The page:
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Thread: Workshop Jitters

  1. #31
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    I don't get nervous but I never accomplish much in workshops. I work alone and usually in a quiet mode; no TV, etc. I am easily distracted when in class. I try to take notes and then do the task at home.

  2. #32
    Super Member sewingsuz's Avatar
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    Gail G I am the same as you. I have a hard time sewing and doing when I am not at home. I don't know what the problem is but I have the same feelings.
    Suzanne
    Asking a seamstress to mend is like asking Picasso to paint your garage.

  3. #33
    Senior Member petthefabric's Avatar
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    I love the idea of taking "in progress" pictures to record the process.

    I've been to lots of classes. How I approach the class depends upon how challenging it is & how long (1/2 day to 5 days) it is. For less than 6 hours, I choose a goal for the class. When that's reached, I succeeded in getting from the class what I wanted to learn. Now that I'm teaching, I ask the students to write down a goal. When we discuss it at the end of class, I'm surprised. At a FM class, the supply list clearly stated to bring a machine you're familiar with. A student's goal was to get familiar with her machine during class. She was perfectly happy with her success on her machine even though she only did about 1/3 of the class activities.

    A friend processes the instructions slowly so she gets further and further behind. She's struggling with how to take a class. She comes to my house for a week & picks my brain. She's much happier with a mentor.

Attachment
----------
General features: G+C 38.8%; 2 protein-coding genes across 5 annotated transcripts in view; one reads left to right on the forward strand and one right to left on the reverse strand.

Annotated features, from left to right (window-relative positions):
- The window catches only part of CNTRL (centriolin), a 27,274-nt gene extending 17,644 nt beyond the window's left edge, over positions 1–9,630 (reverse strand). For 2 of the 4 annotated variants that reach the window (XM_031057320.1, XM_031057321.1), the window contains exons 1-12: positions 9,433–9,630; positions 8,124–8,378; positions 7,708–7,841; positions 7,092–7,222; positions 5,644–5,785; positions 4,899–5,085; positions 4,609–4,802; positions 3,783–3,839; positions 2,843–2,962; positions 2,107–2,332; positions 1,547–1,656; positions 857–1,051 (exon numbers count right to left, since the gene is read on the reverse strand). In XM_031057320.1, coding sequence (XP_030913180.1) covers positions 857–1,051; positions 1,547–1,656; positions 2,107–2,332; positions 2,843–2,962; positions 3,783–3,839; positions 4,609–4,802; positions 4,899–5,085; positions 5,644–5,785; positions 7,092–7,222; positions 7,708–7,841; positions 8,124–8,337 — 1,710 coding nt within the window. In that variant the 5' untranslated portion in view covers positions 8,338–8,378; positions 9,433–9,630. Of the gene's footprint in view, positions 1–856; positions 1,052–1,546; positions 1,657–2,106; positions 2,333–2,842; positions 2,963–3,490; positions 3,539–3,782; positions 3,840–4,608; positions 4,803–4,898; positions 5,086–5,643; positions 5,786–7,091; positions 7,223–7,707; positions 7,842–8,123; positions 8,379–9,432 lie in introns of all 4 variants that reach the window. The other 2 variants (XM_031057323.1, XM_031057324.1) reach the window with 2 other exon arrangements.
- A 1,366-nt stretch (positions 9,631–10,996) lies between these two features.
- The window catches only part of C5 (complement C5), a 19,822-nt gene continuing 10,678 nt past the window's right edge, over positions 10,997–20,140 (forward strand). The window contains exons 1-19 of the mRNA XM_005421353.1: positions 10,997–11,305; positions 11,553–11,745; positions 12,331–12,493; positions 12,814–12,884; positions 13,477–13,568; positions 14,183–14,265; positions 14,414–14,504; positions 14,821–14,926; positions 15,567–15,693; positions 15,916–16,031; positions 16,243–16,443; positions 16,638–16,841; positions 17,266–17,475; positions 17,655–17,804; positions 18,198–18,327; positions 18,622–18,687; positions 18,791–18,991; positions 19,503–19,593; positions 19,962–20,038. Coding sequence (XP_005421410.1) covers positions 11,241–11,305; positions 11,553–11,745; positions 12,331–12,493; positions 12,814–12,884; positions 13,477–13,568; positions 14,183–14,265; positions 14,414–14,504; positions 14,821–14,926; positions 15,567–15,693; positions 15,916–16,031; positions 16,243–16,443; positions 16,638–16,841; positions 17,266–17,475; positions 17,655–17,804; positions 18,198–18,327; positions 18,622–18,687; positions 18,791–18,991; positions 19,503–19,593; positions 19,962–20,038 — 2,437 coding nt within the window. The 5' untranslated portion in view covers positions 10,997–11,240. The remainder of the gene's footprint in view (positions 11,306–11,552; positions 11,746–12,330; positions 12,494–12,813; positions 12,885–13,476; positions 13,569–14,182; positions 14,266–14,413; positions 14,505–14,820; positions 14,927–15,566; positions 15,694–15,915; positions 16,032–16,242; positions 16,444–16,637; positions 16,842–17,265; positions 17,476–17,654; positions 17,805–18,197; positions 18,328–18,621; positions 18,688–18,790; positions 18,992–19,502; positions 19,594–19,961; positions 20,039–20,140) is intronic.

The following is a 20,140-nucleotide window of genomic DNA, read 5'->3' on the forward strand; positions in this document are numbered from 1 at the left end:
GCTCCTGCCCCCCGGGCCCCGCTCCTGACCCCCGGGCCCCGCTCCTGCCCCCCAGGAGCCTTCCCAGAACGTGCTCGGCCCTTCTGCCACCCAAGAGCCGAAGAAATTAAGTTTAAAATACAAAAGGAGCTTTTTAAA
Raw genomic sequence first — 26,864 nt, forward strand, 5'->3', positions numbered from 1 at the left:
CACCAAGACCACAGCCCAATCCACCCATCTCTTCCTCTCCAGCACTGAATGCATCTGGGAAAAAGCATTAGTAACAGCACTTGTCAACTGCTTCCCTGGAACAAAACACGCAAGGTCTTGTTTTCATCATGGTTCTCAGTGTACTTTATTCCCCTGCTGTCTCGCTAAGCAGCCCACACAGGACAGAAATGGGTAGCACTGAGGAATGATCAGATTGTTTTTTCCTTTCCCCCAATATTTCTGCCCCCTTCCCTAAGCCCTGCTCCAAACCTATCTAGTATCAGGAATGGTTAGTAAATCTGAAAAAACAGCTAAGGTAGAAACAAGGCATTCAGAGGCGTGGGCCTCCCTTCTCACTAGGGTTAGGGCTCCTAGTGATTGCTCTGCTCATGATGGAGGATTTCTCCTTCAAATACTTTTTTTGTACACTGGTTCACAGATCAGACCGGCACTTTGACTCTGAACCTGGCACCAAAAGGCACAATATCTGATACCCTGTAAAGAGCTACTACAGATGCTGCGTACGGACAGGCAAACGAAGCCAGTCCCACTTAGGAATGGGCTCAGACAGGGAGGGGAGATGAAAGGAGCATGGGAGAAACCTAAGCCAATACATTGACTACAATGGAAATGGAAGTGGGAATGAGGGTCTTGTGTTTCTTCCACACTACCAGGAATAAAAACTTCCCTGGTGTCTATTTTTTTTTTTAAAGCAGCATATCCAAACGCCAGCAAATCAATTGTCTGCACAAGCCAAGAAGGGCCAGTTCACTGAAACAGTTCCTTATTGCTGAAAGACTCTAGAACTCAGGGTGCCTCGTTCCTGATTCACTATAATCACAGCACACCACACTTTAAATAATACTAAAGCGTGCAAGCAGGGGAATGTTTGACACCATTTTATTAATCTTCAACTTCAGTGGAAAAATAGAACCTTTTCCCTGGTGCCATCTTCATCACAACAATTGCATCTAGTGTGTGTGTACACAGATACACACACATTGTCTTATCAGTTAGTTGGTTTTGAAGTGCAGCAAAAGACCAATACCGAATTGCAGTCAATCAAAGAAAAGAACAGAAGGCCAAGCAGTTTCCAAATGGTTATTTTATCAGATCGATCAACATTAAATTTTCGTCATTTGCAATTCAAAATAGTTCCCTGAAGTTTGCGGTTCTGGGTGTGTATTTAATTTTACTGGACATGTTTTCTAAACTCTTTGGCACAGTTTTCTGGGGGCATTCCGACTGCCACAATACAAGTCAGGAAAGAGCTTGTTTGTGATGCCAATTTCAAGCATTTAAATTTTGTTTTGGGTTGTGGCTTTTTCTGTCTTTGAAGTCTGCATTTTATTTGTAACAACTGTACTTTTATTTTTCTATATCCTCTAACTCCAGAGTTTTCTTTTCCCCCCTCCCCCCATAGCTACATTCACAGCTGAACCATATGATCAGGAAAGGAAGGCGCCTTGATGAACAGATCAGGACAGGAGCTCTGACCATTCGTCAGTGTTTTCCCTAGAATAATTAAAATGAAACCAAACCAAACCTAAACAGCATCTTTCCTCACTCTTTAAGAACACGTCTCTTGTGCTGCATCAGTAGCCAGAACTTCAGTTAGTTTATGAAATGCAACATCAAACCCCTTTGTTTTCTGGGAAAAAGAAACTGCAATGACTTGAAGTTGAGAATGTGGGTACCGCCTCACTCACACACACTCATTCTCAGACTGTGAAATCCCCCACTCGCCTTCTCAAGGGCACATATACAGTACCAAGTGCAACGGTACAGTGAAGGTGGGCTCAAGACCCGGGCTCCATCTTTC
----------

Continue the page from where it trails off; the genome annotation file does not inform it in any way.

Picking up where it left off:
I've taken several 5 day workshops-intensive and definitely challenging. I have found that by the second day, I'm ready to give up my preconceived ideas and go with the flow. I learn what I can and finish when I get home. Oh and I've taken 8 plastic tubs of fabric in my van and still didn't have what I needed. So now, if at all in doubt, I contact the instructor to clarify what she meant.

    For "sit and sews", I take something I can mindlessly work on while I chat, such as binding or quilting an allover pattern.

    Everyone is different and as adults we have lots of experiences that have gotten us to different places from other people. This is a hobby. Do what fits you.

    I ask myself, "Is this going to Padukah. No. So it's good enough in my book."

  4. #34
    Senior Member petthefabric's Avatar
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    Just thought of another friend who is distracted easily. If she's in the mood to study/sew, she picks a spot in the room that is somewhat isolated and doesn't look at other people in class. Sometimes, she's happy with seeing what everyone else is doing and doing very little on her own.

  5. #35
    Super Member earthwalker's Avatar
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    I'm with Patrice. Try to enjoy...workshops are not designed to be torture sessions. Don't judge yourself harshly, just relax and go with an open mind....there will always be people who "get" it faster/better than you and always someone slower...'tis the way of the world. So as one of my best friends always quotes "Courage brother, do not stumble" - or in this case "Courage quilter, do not stumble"....Go forth, create and have fun

  6. #36
    Senior Member Pepita's Avatar